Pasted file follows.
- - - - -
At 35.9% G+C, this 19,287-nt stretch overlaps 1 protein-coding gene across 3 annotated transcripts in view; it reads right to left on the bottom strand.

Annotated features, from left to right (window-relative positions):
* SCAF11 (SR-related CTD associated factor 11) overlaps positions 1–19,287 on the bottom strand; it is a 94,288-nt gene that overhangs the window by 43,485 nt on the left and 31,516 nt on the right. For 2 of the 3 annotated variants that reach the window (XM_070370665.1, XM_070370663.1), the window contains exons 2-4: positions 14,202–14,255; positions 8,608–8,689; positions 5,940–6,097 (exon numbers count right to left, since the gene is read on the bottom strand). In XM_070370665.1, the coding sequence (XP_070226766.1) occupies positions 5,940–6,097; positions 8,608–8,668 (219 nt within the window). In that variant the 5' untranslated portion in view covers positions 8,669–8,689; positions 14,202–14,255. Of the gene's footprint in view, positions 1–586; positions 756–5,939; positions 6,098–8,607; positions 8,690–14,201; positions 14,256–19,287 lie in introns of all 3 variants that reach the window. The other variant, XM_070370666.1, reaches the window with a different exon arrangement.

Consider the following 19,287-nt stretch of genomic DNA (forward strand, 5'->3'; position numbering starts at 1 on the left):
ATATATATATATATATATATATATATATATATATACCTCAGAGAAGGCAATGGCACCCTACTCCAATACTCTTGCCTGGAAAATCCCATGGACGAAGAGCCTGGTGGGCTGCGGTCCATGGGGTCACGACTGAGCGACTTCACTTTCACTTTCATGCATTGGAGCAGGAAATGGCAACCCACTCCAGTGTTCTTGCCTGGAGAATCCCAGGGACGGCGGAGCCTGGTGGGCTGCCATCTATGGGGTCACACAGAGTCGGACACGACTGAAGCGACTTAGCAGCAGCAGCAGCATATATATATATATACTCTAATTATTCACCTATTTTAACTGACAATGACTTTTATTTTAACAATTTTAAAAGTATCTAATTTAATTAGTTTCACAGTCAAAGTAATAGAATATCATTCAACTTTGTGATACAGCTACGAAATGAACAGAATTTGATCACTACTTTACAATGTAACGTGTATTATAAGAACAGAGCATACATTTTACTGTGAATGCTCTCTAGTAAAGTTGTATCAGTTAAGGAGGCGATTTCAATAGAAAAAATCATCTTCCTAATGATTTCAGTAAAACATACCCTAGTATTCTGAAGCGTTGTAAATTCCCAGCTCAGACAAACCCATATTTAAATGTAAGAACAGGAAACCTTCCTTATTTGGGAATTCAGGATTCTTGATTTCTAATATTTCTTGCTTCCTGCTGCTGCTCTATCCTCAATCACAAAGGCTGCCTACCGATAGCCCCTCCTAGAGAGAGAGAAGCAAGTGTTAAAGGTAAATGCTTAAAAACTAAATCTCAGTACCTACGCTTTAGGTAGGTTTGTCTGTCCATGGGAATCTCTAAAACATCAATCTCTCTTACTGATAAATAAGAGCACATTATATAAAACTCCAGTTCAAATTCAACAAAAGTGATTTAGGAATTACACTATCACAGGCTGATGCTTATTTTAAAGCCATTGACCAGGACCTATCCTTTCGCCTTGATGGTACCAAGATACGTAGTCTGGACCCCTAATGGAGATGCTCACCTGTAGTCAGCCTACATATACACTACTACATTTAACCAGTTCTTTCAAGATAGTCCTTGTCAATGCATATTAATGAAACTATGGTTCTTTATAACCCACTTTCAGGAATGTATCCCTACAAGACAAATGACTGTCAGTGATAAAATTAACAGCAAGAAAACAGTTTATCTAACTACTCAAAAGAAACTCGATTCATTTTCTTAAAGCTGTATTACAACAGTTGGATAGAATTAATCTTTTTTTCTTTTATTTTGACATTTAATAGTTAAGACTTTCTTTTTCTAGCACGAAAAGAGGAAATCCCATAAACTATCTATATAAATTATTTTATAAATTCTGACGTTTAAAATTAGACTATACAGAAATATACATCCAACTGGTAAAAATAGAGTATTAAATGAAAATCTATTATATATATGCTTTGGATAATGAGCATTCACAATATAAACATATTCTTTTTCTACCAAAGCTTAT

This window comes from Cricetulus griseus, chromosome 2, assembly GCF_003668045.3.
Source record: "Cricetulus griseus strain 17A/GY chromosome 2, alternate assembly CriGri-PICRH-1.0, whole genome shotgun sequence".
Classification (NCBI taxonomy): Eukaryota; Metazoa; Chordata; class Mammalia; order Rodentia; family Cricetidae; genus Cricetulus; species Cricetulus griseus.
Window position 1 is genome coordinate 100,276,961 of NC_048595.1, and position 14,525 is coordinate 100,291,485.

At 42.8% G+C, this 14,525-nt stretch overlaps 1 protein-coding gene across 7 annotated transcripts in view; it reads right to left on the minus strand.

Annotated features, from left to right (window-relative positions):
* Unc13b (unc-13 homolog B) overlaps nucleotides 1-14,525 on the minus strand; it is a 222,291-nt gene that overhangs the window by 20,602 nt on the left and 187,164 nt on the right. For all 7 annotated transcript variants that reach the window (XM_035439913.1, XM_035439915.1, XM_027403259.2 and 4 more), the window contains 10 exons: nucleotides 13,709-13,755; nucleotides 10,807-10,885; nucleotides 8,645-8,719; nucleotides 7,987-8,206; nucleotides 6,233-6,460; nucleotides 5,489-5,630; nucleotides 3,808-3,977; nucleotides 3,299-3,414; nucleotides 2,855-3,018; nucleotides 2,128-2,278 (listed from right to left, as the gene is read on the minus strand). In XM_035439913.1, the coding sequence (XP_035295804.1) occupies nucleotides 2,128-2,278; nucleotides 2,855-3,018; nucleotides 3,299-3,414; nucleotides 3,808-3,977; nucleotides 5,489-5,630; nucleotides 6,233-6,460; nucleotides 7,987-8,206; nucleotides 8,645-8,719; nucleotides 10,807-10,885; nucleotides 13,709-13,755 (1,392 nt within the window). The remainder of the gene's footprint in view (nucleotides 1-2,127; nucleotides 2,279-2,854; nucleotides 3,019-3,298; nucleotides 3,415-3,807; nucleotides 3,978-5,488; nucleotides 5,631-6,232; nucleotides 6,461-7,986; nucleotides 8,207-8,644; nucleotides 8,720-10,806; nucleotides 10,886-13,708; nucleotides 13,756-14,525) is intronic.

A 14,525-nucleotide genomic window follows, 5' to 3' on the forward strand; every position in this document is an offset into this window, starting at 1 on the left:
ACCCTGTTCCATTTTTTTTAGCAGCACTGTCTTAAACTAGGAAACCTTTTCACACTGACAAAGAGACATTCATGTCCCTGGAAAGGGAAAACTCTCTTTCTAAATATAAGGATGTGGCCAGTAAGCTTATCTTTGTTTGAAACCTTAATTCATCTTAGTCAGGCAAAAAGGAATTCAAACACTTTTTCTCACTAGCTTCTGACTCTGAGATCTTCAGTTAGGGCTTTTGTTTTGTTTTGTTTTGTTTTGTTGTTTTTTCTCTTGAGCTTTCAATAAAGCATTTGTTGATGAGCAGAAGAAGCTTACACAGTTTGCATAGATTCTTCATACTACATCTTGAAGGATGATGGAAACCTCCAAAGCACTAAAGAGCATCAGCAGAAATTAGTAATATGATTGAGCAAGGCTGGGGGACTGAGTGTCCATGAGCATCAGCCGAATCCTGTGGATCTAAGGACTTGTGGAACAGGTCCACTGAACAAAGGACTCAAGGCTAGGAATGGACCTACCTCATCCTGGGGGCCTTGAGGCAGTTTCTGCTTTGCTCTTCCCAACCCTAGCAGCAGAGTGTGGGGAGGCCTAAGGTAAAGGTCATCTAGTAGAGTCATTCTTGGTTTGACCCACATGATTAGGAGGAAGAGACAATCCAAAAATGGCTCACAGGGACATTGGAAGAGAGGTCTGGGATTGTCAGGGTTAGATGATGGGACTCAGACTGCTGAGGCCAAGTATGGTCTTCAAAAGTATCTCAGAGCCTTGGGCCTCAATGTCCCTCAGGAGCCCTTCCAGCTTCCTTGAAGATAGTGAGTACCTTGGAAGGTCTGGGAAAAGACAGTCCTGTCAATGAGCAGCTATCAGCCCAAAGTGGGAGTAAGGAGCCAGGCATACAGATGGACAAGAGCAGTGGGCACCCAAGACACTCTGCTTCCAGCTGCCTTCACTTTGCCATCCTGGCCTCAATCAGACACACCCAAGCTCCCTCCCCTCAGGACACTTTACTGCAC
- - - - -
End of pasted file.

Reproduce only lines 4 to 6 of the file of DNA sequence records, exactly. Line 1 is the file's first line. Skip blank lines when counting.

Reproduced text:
Consider the following 19,287-nt stretch of genomic DNA (forward strand, 5'->3'; position numbering starts at 1 on the left):
ATATATATATATATATATATATATATATATATATACCTCAGAGAAGGCAATGGCACCCTACTCCAATACTCTTGCCTGGAAAATCCCATGGACGAAGAGCCTGGTGGGCTGCGGTCCATGGGGTCACGACTGAGCGACTTCACTTTCACTTTCATGCATTGGAGCAGGAAATGGCAACCCACTCCAGTGTTCTTGCCTGGAGAATCCCAGGGACGGCGGAGCCTGGTGGGCTGCCATCTATGGGGTCACACAGAGTCGGACACGACTGAAGCGACTTAGCAGCAGCAGCAGCATATATATATATATACTCTAATTATTCACCTATTTTAACTGACAATGACTTTTATTTTAACAATTTTAAAAGTATCTAATTTAATTAGTTTCACAGTCAAAGTAATAGAATATCATTCAACTTTGTGATACAGCTACGAAATGAACAGAATTTGATCACTACTTTACAATGTAACGTGTATTATAAGAACAGAGCATACATTTTACTGTGAATGCTCTCTAGTAAAGTTGTATCAGTTAAGGAGGCGATTTCAATAGAAAAAATCATCTTCCTAATGATTTCAGTAAAACATACCCTAGTATTCTGAAGCGTTGTAAATTCCCAGCTCAGACAAACCCATATTTAAATGTAAGAACAGGAAACCTTCCTTATTTGGGAATTCAGGATTCTTGATTTCTAATATTTCTTGCTTCCTGCTGCTGCTCTATCCTCAATCACAAAGGCTGCCTACCGATAGCCCCTCCTAGAGAGAGAGAAGCAAGTGTTAAAGGTAAATGCTTAAAAACTAAATCTCAGTACCTACGCTTTAGGTAGGTTTGTCTGTCCATGGGAATCTCTAAAACATCAATCTCTCTTACTGATAAATAAGAGCACATTATATAAAACTCCAGTTCAAATTCAACAAAAGTGATTTAGGAATTACACTATCACAGGCTGATGCTTATTTTAAAGCCATTGACCAGGACCTATCCTTTCGCCTTGATGGTACCAAGATACGTAGTCTGGACCCCTAATGGAGATGCTCACCTGTAGTCAGCCTACATATACACTACTACATTTAACCAGTTCTTTCAAGATAGTCCTTGTCAATGCATATTAATGAAACTATGGTTCTTTATAACCCACTTTCAGGAATGTATCCCTACAAGACAAATGACTGTCAGTGATAAAATTAACAGCAAGAAAACAGTTTATCTAACTACTCAAAAGAAACTCGATTCATTTTCTTAAAGCTGTATTACAACAGTTGGATAGAATTAATCTTTTTTTCTTTTATTTTGACATTTAATAGTTAAGACTTTCTTTTTCTAGCACGAAAAGAGGAAATCCCATAAACTATCTATATAAATTATTTTATAAATTCTGACGTTTAAAATTAGACTATACAGAAATATACATCCAACTGGTAAAAATAGAGTATTAAATGAAAATCTATTATATATATGCTTTGGATAATGAGCATTCACAATATAAACATATTCTTTTTCTACCAAAGCTTAT

This window comes from Cricetulus griseus, chromosome 2, assembly GCF_003668045.3.